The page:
If a person is coding or doing graphic design -- or typing up cooking recipes -- and a crash happens, it's a good thing to have the opportunity to save your work. If 1 teaspoon of butter gets changed to 1 tablespoon because of some kind of data corruption, big deal. So your cookies come out terrible!

It's quite a different matter if the application is coordinating 120 moving parts to direct a radiation beam onto a human body.

The article is here:


Thanks, I hadn't read this before.

For those that haven't read it, here's Levesons article on the Therac-25: http://sunnyday.mit.edu/papers/therac.pdf

This one made me think about public outrage against tobacco companies.

One minor theme in this article is that AECL denied knowledge of any reports of Therac-25 malfunctions even when, looking at a timeline of publicly-known events, such ignorance might be described as "implausible".

They don't seem to have been punished for this, and while I agree that it isn't laudable I also agree that it's not the greatest infraction. AECL really did care about the proper functioning of their machine. They really did look for problems. They cooperated with the FDA to a very great extent. It's hard to fault them for not thinking of testing "what if we enter incorrect configuration information, and then correct it within 8 seconds?"

But tobacco companies are routinely vilified for sitting on cigarette mortality data, as if this was by itself enough to make them irredeemable. They didn't even get off with a light punishment, much less the zero punishment AECL received. I suspect the difference, in the minds of many, is that AECL was a benign company advancing a useful purpose, while tobacco companies sold a product whose only use was to kill the operator. But that was legal then and remains legal today -- how can it be the justification for punishing them extra-hard for otherwise minor problems? AECL's misrepresentedly-unsafe product didn't even kill the operator; it killed random sick people who trusted the hospitals.

Didn't the tobacco companies also spend money to discredit scientists and peer-reviewed articles and seed misinformation about the real risks of smoking, all while they were sitting on that mortality data? I think that was the real problem.

All of what you've said is also legal today.

At the time of Therac-25, FDA was only budgeted to investigate 6 percent of device applications.

Currently, the same mistakes made in the eighties with Therac-25 are being made in many radiation therapy devices. The two NY Times articles (Pulitzer Prize winning) in 2010 and 2011 describe some of the newer cases.

What's shocking to me is that the incidents are always reported in isolation. People become briefly outraged, then the furor dies down until the next death.

Many of the comments in this thread suggest that people can't or won't face the fact that this is a current, ongoing problem of great complexity.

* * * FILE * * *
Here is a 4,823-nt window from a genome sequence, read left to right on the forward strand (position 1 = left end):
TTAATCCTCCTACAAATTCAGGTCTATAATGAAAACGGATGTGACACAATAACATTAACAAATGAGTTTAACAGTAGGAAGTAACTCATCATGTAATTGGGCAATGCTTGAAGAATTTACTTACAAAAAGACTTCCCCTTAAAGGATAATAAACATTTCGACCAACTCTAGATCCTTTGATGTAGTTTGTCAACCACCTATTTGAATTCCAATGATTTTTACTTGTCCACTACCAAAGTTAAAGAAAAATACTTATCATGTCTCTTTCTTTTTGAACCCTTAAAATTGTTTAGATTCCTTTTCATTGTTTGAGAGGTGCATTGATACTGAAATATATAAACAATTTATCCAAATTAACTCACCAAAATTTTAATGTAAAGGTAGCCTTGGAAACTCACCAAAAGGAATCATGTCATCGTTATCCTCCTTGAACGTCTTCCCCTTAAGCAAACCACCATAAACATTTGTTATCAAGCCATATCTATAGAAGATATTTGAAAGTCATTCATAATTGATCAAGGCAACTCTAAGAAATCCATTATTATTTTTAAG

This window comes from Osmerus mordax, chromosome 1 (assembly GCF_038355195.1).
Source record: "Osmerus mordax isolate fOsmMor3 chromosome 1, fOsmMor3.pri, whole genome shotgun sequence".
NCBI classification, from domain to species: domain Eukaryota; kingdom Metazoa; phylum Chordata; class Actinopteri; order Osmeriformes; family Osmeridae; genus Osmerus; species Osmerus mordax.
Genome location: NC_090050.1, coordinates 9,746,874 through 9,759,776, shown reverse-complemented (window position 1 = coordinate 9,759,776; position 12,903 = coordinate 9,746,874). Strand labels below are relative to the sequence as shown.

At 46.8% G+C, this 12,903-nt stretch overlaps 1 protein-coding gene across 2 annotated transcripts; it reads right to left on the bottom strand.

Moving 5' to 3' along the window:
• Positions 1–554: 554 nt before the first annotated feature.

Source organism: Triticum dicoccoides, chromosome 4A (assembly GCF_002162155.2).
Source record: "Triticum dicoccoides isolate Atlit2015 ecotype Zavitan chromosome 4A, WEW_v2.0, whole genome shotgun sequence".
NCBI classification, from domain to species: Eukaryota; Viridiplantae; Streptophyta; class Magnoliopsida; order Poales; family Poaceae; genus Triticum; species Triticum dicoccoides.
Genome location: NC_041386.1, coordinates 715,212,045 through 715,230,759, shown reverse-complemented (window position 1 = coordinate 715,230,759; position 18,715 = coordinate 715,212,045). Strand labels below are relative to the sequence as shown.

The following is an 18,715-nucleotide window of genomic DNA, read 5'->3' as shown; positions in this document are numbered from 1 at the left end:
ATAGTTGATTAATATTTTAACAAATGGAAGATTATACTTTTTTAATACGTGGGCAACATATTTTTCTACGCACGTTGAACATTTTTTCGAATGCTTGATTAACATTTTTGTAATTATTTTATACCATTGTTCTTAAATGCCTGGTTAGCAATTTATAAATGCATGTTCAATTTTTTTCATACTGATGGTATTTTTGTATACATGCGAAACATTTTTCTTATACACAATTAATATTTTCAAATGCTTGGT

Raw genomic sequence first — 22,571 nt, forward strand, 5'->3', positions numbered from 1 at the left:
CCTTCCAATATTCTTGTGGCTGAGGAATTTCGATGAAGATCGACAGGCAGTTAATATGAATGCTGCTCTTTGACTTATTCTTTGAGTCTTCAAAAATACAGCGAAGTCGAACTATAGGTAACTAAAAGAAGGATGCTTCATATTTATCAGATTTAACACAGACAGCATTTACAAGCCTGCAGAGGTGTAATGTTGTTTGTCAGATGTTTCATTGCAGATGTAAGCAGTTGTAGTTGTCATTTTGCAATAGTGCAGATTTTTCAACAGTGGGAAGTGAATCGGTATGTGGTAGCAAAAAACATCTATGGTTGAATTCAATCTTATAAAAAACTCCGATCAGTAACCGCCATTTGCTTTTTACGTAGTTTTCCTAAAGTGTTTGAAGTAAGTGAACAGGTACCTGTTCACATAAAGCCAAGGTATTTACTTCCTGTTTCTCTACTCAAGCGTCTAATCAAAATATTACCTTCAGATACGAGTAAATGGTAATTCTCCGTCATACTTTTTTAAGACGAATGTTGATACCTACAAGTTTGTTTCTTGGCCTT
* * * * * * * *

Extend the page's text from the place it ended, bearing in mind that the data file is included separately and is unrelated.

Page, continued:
A couple of comments mentioned the coverage of Therac-25 in schools. Very little of what is taught in schools makes it into the programming of radiation therapy devices. History has shown that schooling is not a sufficient solution.

Other comments claim (erroneously) that the FDA is attending to the problem. The FDA has been carefully defanged by the medical device lobby. The FDA has gotten smarter, but has nowhere near the funding to keep pace with its charge and never will.

I wish I could say that I see some hope but I don't see it.

Why hasn't the hardware failsafe for overdoses become mandatory? Why don't we apply defense-in-depth to all worst-case scenarios involving deadly things?

Of course, sometimes hospitals aren't logical, air circulation between rooms comes to mind. And here, I'm sure everyone just trusts the machines because they paid a lot of money for them and it's always worked in the past ...

> Why hasn't the hardware failsafe for overdoses become mandatory? Why don't we apply defense-in-depth to all worst-case scenarios involving deadly things?

Because money

"A professor in computer engineering at the University of Toronto told me that, as a matter of course, his undergraduate students are warned about the risks of incrementing numbers in a computer program."

As someone with a computer science degree who was warned of such risks and studied the Therac-25 in my classes, this sentence made me realize how far we have to go as professionals. Something seemingly so simple as incrementing a number, one of the most common things done in a program, can cause serious problems (of course we have more help with this now than in the mid 80's). Other people must read things like that and cement any distrust they have in computers and computer programmers. And they're probably right to.

The Therac-25's software program, relatively crude by today's standards, probably contained 101000 lines of code. At one error for every 500 lines, that works out to the possibility of twenty errors.

I'd say 200, not twenty.

I think the article was OCR'd. There were a few other mistakes that were clearly misinterpreted characters. I think the 1 in the thousands place is actually a comma on the source.

Good point. There are many hints that article was OCR'd, for instance an ".4ECL" instead of "AECL".

I had a professor read this case study in a lecture.

It amazes me that merely one programmer was trusted with building the software for a radiation beam canon.

I think a manager for a product would give as much work and responsibility to one person as possible if they say they can do it, and sometimes even when they say they don't know if they can do it but they'll try. An experienced manager might know how realistic the workload is and downsides of having only one person on task x but every manager sees the upside, fewer people = less cost.

It makes me uncomfortable as well.

But keep in mind that at that time, it may have well been the only programmer on the project, and that the manager was not likely qualified to read code.

101000 lines, 500 lines per error gives about 200 errors, not 20

We covered this in my CS courses as well. I feel bad if anyone comes out of a CS program and isn't exposed to the Therac-25 incident even if superficially.